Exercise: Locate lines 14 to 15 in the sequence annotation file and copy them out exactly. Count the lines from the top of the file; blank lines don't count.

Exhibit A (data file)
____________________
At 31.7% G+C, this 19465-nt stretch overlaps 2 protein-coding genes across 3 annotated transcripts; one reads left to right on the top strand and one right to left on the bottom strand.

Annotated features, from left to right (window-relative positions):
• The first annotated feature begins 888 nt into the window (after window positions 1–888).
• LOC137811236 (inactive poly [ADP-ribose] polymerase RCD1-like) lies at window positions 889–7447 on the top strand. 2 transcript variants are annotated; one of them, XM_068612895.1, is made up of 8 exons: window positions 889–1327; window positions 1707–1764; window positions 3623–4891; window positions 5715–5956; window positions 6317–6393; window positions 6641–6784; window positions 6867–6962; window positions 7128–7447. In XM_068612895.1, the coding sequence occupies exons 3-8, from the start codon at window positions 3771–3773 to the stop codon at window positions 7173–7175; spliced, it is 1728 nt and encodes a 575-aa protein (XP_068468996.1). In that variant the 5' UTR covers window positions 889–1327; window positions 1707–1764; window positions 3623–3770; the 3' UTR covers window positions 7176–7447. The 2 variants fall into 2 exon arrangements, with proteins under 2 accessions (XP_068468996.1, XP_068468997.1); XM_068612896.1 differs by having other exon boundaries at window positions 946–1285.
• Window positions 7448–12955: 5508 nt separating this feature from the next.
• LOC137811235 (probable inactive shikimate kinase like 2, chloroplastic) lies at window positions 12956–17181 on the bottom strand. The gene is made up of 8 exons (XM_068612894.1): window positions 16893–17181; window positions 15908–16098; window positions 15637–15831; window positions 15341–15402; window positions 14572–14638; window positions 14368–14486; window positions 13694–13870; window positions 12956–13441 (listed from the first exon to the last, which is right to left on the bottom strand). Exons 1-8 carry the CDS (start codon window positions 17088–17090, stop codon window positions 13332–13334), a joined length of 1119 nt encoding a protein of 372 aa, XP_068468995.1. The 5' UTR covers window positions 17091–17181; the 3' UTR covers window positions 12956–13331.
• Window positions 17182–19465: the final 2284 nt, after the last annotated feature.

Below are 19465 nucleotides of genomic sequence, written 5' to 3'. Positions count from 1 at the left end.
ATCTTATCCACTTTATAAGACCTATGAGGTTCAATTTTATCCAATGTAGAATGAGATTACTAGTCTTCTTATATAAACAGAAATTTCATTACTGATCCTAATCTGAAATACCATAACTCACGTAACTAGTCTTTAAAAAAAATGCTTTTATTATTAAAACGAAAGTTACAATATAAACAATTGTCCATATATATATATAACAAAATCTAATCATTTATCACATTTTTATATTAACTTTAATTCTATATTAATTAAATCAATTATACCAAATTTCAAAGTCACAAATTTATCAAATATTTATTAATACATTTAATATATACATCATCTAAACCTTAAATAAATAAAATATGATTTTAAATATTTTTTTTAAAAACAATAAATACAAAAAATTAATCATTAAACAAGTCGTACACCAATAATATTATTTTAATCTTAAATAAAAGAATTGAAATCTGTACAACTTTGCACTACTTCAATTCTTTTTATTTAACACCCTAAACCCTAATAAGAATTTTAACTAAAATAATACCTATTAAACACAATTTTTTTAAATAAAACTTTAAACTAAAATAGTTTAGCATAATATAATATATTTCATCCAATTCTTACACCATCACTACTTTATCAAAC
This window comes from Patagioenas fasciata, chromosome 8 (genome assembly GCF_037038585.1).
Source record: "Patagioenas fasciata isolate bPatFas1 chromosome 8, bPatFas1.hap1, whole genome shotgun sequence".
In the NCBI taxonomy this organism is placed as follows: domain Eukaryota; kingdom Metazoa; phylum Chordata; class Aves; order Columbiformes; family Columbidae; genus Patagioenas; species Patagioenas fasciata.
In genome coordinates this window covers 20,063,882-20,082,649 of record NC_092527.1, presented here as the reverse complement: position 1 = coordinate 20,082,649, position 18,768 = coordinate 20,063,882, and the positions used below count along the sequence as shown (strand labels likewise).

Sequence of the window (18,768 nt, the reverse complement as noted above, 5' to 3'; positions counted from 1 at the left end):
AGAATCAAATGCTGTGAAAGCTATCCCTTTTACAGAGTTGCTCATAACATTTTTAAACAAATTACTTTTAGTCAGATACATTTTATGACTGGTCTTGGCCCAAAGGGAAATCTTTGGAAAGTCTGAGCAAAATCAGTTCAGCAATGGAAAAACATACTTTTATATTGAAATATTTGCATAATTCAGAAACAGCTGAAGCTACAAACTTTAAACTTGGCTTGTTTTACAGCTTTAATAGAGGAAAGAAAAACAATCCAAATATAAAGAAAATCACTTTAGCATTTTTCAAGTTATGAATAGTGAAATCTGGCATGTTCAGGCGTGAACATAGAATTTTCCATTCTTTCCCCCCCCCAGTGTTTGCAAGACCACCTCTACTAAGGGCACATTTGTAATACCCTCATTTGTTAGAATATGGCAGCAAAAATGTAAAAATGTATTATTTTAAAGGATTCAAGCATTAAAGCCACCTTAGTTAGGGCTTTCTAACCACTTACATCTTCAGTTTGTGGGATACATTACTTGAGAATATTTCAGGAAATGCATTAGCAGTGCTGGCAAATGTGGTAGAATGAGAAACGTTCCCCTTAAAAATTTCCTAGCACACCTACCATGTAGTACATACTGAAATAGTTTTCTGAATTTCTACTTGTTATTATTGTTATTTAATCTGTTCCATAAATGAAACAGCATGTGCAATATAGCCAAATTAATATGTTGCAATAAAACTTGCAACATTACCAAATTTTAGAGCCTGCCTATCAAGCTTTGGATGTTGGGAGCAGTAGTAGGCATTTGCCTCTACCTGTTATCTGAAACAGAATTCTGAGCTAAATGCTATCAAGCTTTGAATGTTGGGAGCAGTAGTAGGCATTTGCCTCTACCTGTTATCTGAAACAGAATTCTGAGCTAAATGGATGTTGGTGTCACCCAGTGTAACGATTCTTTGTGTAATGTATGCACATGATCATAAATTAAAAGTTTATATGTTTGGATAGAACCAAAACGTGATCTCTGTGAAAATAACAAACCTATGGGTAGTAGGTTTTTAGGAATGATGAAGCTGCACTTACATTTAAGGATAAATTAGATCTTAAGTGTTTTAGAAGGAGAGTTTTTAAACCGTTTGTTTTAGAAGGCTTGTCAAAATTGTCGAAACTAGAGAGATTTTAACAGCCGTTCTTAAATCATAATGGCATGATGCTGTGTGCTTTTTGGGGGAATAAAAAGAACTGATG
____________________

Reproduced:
Sequence of the window (18,768 nt, the reverse complement as noted above, 5' to 3'; positions counted from 1 at the left end):
AGAATCAAATGCTGTGAAAGCTATCCCTTTTACAGAGTTGCTCATAACATTTTTAAACAAATTACTTTTAGTCAGATACATTTTATGACTGGTCTTGGCCCAAAGGGAAATCTTTGGAAAGTCTGAGCAAAATCAGTTCAGCAATGGAAAAACATACTTTTATATTGAAATATTTGCATAATTCAGAAACAGCTGAAGCTACAAACTTTAAACTTGGCTTGTTTTACAGCTTTAATAGAGGAAAGAAAAACAATCCAAATATAAAGAAAATCACTTTAGCATTTTTCAAGTTATGAATAGTGAAATCTGGCATGTTCAGGCGTGAACATAGAATTTTCCATTCTTTCCCCCCCCCAGTGTTTGCAAGACCACCTCTACTAAGGGCACATTTGTAATACCCTCATTTGTTAGAATATGGCAGCAAAAATGTAAAAATGTATTATTTTAAAGGATTCAAGCATTAAAGCCACCTTAGTTAGGGCTTTCTAACCACTTACATCTTCAGTTTGTGGGATACATTACTTGAGAATATTTCAGGAAATGCATTAGCAGTGCTGGCAAATGTGGTAGAATGAGAAACGTTCCCCTTAAAAATTTCCTAGCACACCTACCATGTAGTACATACTGAAATAGTTTTCTGAATTTCTACTTGTTATTATTGTTATTTAATCTGTTCCATAAATGAAACAGCATGTGCAATATAGCCAAATTAATATGTTGCAATAAAACTTGCAACATTACCAAATTTTAGAGCCTGCCTATCAAGCTTTGGATGTTGGGAGCAGTAGTAGGCATTTGCCTCTACCTGTTATCTGAAACAGAATTCTGAGCTAAATGCTATCAAGCTTTGAATGTTGGGAGCAGTAGTAGGCATTTGCCTCTACCTGTTATCTGAAACAGAATTCTGAGCTAAATGGATGTTGGTGTCACCCAGTGTAACGATTCTTTGTGTAATGTATGCACATGATCATAAATTAAAAGTTTATATGTTTGGATAGAACCAAAACGTGATCTCTGTGAAAATAACAAACCTATGGGTAGTAGGTTTTTAGGAATGATGAAGCTGCACTTACATTTAAGGATAAATTAGATCTTAAGTGTTTTAGAAGGAGAGTTTTTAAACCGTTTGTTTTAGAAGGCTTGTCAAAATTGTCGAAACTAGAGAGATTTTAACAGCCGTTCTTAAATCATAATGGCATGATGCTGTGTGCTTTTTGGGGGAATAAAAAGAACTGATG